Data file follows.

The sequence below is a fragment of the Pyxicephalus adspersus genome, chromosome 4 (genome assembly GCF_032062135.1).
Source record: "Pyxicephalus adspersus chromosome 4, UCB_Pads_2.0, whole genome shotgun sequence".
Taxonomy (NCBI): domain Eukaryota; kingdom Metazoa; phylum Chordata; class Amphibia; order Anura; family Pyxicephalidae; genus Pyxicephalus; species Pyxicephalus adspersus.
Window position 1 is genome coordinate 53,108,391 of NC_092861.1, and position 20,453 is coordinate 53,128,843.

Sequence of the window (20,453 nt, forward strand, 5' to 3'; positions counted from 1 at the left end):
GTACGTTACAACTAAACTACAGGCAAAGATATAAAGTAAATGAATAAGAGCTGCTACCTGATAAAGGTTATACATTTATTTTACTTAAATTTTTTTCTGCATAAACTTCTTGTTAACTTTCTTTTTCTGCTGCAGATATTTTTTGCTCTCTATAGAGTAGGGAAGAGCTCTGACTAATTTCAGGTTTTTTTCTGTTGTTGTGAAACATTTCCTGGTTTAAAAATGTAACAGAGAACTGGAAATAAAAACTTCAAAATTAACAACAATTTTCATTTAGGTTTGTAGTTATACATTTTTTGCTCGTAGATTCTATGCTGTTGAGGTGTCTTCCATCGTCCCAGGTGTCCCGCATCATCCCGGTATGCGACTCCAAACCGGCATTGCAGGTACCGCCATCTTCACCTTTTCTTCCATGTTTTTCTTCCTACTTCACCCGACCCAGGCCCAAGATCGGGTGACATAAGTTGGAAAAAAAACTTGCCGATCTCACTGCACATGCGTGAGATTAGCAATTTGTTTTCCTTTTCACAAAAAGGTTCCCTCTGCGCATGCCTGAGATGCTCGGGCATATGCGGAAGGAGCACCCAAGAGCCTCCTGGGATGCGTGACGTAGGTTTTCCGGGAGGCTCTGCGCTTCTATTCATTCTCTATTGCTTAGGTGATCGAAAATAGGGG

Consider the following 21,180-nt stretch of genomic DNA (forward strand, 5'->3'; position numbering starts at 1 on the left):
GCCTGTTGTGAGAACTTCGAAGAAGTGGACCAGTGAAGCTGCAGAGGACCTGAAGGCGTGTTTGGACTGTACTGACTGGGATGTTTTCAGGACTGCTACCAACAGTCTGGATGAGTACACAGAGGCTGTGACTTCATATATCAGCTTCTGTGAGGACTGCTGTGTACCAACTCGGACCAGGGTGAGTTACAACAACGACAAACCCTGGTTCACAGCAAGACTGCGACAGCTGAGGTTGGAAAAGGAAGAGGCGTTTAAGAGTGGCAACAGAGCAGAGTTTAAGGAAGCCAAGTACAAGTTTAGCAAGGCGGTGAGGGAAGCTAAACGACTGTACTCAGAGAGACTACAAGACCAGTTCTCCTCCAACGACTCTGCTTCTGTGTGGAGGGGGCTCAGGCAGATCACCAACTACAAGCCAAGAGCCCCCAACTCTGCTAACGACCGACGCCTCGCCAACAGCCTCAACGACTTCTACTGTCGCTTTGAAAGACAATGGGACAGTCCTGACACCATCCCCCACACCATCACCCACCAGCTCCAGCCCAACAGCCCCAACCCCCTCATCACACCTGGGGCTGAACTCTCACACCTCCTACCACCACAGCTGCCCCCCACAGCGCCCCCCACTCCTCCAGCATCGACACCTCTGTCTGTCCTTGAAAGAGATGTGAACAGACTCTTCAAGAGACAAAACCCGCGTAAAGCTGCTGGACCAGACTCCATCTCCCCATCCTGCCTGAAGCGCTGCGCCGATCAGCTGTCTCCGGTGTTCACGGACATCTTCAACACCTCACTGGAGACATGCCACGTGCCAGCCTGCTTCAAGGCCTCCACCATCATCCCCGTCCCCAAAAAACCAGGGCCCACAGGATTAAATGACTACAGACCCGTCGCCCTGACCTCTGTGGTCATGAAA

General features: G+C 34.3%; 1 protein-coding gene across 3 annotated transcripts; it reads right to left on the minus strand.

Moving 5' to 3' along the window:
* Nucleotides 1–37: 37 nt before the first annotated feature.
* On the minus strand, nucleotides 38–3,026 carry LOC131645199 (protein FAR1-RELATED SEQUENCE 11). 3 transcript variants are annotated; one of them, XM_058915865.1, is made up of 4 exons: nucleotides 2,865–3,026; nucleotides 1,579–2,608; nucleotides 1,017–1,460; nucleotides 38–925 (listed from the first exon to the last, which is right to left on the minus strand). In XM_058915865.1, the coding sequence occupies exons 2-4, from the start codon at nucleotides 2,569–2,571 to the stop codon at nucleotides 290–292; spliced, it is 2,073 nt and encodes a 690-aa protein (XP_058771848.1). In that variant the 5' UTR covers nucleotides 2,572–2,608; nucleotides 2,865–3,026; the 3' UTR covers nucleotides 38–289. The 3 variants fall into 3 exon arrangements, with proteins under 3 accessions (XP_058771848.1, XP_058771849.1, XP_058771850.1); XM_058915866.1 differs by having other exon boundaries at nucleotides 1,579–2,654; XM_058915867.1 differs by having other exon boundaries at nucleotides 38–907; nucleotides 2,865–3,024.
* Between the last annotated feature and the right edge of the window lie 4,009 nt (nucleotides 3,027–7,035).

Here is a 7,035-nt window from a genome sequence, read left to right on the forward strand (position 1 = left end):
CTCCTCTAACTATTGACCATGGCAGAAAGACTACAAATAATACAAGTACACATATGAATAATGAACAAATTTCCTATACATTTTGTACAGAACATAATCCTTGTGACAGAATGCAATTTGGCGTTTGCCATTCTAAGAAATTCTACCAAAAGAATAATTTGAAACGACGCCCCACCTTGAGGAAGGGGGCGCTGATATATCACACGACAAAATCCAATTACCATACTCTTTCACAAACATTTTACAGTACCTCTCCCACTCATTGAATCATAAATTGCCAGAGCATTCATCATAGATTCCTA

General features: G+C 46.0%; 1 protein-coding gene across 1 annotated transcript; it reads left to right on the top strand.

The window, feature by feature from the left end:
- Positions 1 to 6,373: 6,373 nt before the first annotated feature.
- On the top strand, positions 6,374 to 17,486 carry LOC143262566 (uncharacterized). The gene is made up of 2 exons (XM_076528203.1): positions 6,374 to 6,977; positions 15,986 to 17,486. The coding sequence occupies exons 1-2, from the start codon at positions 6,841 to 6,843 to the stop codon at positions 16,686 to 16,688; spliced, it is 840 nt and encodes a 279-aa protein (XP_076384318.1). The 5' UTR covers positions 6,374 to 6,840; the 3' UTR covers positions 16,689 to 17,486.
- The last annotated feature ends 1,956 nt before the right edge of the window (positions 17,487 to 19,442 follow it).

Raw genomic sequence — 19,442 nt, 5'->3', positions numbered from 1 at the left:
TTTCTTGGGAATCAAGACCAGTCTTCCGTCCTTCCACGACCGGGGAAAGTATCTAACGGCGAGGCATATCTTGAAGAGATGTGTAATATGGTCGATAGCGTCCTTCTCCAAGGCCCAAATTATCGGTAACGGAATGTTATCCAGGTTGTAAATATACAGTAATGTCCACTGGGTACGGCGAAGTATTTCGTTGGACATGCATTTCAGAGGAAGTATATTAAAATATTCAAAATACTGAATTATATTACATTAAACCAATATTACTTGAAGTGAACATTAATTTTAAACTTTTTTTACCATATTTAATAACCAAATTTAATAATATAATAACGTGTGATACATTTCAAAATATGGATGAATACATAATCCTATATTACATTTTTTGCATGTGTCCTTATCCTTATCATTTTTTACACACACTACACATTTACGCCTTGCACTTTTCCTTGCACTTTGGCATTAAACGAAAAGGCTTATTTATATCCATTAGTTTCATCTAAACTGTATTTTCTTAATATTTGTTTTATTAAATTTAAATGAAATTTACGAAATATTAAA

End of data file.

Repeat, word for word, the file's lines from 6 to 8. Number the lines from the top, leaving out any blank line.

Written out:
GTACGTTACAACTAAACTACAGGCAAAGATATAAAGTAAATGAATAAGAGCTGCTACCTGATAAAGGTTATACATTTATTTTACTTAAATTTTTTTCTGCATAAACTTCTTGTTAACTTTCTTTTTCTGCTGCAGATATTTTTTGCTCTCTATAGAGTAGGGAAGAGCTCTGACTAATTTCAGGTTTTTTTCTGTTGTTGTGAAACATTTCCTGGTTTAAAAATGTAACAGAGAACTGGAAATAAAAACTTCAAAATTAACAACAATTTTCATTTAGGTTTGTAGTTATACATTTTTTGCTCGTAGATTCTATGCTGTTGAGGTGTCTTCCATCGTCCCAGGTGTCCCGCATCATCCCGGTATGCGACTCCAAACCGGCATTGCAGGTACCGCCATCTTCACCTTTTCTTCCATGTTTTTCTTCCTACTTCACCCGACCCAGGCCCAAGATCGGGTGACATAAGTTGGAAAAAAAACTTGCCGATCTCACTGCACATGCGTGAGATTAGCAATTTGTTTTCCTTTTCACAAAAAGGTTCCCTCTGCGCATGCCTGAGATGCTCGGGCATATGCGGAAGGAGCACCCAAGAGCCTCCTGGGATGCGTGACGTAGGTTTTCCGGGAGGCTCTGCGCTTCTATTCATTCTCTATTGCTTAGGTGATCGAAAATAGGGG

Consider the following 21,180-nt stretch of genomic DNA (forward strand, 5'->3'; position numbering starts at 1 on the left):
GCCTGTTGTGAGAACTTCGAAGAAGTGGACCAGTGAAGCTGCAGAGGACCTGAAGGCGTGTTTGGACTGTACTGACTGGGATGTTTTCAGGACTGCTACCAACAGTCTGGATGAGTACACAGAGGCTGTGACTTCATATATCAGCTTCTGTGAGGACTGCTGTGTACCAACTCGGACCAGGGTGAGTTACAACAACGACAAACCCTGGTTCACAGCAAGACTGCGACAGCTGAGGTTGGAAAAGGAAGAGGCGTTTAAGAGTGGCAACAGAGCAGAGTTTAAGGAAGCCAAGTACAAGTTTAGCAAGGCGGTGAGGGAAGCTAAACGACTGTACTCAGAGAGACTACAAGACCAGTTCTCCTCCAACGACTCTGCTTCTGTGTGGAGGGGGCTCAGGCAGATCACCAACTACAAGCCAAGAGCCCCCAACTCTGCTAACGACCGACGCCTCGCCAACAGCCTCAACGACTTCTACTGTCGCTTTGAAAGACAATGGGACAGTCCTGACACCATCCCCCACACCATCACCCACCAGCTCCAGCCCAACAGCCCCAACCCCCTCATCACACCTGGGGCTGAACTCTCACACCTCCTACCACCACAGCTGCCCCCCACAGCGCCCCCCACTCCTCCAGCATCGACACCTCTGTCTGTCCTTGAAAGAGATGTGAACAGACTCTTCAAGAGACAAAACCCGCGTAAAGCTGCTGGACCAGACTCCATCTCCCCATCCTGCCTGAAGCGCTGCGCCGATCAGCTGTCTCCGGTGTTCACGGACATCTTCAACACCTCACTGGAGACATGCCACGTGCCAGCCTGCTTCAAGGCCTCCACCATCATCCCCGTCCCCAAAAAACCAGGGCCCACAGGATTAAATGACTACAGACCCGTCGCCCTGACCTCTGTGGTCATGAAA